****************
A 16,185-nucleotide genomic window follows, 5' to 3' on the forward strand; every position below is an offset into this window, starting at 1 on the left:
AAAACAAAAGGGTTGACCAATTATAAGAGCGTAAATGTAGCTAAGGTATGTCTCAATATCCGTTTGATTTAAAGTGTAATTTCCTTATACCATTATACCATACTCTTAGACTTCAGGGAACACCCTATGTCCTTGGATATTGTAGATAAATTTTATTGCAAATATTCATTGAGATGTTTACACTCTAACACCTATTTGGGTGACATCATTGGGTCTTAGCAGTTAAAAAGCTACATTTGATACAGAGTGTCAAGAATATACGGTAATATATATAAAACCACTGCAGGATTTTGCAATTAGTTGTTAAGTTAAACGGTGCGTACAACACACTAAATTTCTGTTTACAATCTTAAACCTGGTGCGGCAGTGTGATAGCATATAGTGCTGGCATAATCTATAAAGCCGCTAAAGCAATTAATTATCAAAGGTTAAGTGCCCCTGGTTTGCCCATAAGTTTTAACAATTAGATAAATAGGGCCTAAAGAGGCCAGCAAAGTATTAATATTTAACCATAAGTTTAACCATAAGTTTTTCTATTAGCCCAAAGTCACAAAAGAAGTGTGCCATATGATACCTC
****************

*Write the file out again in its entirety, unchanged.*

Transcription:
A 16,185-nucleotide genomic window follows, 5' to 3' on the forward strand; every position below is an offset into this window, starting at 1 on the left:
AAAACAAAAGGGTTGACCAATTATAAGAGCGTAAATGTAGCTAAGGTATGTCTCAATATCCGTTTGATTTAAAGTGTAATTTCCTTATACCATTATACCATACTCTTAGACTTCAGGGAACACCCTATGTCCTTGGATATTGTAGATAAATTTTATTGCAAATATTCATTGAGATGTTTACACTCTAACACCTATTTGGGTGACATCATTGGGTCTTAGCAGTTAAAAAGCTACATTTGATACAGAGTGTCAAGAATATACGGTAATATATATAAAACCACTGCAGGATTTTGCAATTAGTTGTTAAGTTAAACGGTGCGTACAACACACTAAATTTCTGTTTACAATCTTAAACCTGGTGCGGCAGTGTGATAGCATATAGTGCTGGCATAATCTATAAAGCCGCTAAAGCAATTAATTATCAAAGGTTAAGTGCCCCTGGTTTGCCCATAAGTTTTAACAATTAGATAAATAGGGCCTAAAGAGGCCAGCAAAGTATTAATATTTAACCATAAGTTTAACCATAAGTTTTTCTATTAGCCCAAAGTCACAAAAGAAGTGTGCCATATGATACCTC